Wednesday, June 3, 2009

Leadership Lessons of a lifetime in the Navy

Lessons in life and leadership from one of the Navy's greats - Admiral Tim Keating.
  • If you figure everybody is senior to you, and regard them that way and give them that respect - whether they are or not isn't so important - it will allow you to develop the capacity to listen, to pay attention and to learn.
  • There isn't anybody who doesn't have a good idea and isn't eager to do their job. And, when given a certain amount of latitude and authority and responsibility, in an extraordinarily high percentage of the cases, they rise to the occasion.
  • Drive the authority down to the appropriate level. Give some general guidance, and then kind of get out of the way and let people do their jobs at the level at which they are capable, capitalizing on the training and equipment they've received.
  • When forced to make tough decisions, strive to ensure they're "firm, fair, consistent and honest.
  • You won't always have the blessing of sufficient time to explain every decision you make. Sometimes they're hard, and have to be made in a split second.
  • Whenever possible, seek advice and counsel from "an immensely dedicated, smart group of men and women" - the ones who are working for you.
  • If you give people the time to make their recommendation, sort through the facts and decide to do what you think is best for our nation, your command and the men and women who are going to have to do the heavy lifting, most times it turns out to be a pretty good decision.
Admiral Keating said his United States Naval Academy experience reaffirmed many of the leadership lessons he learned from his Mother and Father at his childhood dinner table.

But he also pointed to several major figures he said influenced him and his leadership style during his career:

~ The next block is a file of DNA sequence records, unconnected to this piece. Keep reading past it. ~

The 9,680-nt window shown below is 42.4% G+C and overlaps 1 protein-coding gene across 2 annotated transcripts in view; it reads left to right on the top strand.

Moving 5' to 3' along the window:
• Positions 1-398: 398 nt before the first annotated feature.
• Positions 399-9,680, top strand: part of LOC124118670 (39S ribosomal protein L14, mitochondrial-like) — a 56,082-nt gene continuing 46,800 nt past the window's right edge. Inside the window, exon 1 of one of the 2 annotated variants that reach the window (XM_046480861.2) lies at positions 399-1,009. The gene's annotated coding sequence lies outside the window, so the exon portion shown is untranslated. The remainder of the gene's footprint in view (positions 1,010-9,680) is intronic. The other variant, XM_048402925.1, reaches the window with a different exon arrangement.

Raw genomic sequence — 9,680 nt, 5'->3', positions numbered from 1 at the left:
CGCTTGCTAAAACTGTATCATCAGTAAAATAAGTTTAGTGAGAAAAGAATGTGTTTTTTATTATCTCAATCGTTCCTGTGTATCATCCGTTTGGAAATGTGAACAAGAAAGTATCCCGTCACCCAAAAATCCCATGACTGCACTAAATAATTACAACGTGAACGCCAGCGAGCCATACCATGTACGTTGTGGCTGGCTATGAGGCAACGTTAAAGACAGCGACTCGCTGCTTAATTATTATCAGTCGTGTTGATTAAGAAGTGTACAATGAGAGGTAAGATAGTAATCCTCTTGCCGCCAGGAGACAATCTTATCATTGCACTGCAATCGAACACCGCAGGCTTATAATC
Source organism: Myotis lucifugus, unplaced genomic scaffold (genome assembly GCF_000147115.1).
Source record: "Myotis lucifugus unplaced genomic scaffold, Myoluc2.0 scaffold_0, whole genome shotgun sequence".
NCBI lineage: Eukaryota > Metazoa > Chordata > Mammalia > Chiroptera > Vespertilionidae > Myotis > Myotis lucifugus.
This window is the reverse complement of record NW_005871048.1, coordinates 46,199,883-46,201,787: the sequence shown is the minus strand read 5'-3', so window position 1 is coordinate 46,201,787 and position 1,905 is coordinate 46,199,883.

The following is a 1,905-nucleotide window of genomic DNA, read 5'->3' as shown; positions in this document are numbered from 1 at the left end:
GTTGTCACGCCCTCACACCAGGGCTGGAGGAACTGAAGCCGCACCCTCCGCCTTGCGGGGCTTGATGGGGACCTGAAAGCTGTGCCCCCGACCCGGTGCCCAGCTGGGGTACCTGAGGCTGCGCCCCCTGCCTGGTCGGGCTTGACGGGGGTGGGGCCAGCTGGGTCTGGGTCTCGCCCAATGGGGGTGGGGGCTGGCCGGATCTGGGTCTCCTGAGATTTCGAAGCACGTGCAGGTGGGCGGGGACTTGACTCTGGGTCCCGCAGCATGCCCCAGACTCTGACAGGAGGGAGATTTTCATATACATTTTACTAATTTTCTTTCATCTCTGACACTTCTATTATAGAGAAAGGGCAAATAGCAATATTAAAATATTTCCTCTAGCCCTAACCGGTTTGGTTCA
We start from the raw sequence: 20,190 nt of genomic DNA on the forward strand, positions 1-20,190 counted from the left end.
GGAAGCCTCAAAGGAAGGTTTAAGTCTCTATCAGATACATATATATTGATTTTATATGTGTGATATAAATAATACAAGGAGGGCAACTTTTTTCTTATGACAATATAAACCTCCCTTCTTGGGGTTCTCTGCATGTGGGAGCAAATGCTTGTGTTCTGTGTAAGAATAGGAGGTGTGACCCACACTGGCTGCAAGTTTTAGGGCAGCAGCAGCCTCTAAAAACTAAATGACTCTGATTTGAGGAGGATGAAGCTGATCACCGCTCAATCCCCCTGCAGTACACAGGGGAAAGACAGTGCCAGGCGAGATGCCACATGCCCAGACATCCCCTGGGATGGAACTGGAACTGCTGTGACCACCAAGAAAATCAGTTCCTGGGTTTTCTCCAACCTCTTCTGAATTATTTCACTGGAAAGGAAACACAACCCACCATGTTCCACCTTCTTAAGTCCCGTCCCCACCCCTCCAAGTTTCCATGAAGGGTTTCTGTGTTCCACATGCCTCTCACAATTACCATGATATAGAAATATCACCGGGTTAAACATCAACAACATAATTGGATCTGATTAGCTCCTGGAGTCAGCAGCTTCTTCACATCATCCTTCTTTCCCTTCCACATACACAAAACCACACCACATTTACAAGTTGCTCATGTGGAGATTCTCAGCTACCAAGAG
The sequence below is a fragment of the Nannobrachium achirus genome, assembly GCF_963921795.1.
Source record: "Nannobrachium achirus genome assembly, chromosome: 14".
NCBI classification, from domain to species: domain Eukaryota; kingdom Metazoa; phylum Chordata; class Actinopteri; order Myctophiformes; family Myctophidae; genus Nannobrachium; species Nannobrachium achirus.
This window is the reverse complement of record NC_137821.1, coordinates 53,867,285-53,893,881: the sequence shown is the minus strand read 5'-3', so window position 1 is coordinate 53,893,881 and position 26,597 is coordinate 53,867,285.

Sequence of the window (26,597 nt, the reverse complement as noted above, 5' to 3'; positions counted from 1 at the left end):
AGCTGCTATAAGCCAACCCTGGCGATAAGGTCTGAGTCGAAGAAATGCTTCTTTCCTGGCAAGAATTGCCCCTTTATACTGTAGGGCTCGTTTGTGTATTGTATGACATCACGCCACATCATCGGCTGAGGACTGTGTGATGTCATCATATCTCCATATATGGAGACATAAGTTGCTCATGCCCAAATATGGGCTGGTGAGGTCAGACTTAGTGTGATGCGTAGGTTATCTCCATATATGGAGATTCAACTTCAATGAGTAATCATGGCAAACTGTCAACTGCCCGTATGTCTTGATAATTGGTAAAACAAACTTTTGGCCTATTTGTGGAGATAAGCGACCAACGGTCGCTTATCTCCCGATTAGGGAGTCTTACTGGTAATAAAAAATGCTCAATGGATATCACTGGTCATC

• Retired Navy Rear Adm. Thomas A. Mercer - his first fleet squadron commanding officer.
  • Navy Adm. William J. Crowe, the former PACOM commander for whom Keating served as a military aide while a flag lieutenant, gave Keating wide exposure to the Asia-Pacific region and new approaches to addressing the challenges there.
  • Another former PACOM commander, retired Adm. Joseph Prueher, became Keating's close friend and advisor.
  • Retired Rear Adm. Jack Zerr, who assumed command of Keating's squadron after its commanding officer died in a tragic accident, provided a "spectacular" model of leadership as he looked out for the health and welfare of everyone in his charge, Keating said. "I try to live those lessons every day," he said.
  • Retired Marine Gen. Peter Pace, former chairman of the Joint Chiefs of Staff, left a deep impression, Keating said, citing his "towering integrity and abiding interest in the men and women in uniform."
  • His wonderful wife Wanda. One of the most profound influences on Keating came early in his career, when he was serving with Attack Squadron 122 at Naval Air Station Lemoore, California. "Wanda Lee is a perfect example of the strength you can draw from a partner who understands the importance of what you are doing and makes every sacrifice to help you achieve your command and personal goals," he said. "She is every bit as dedicated to faith, family and friends and country as anyone in uniform."

1 comment:

ADM Tim Keating said...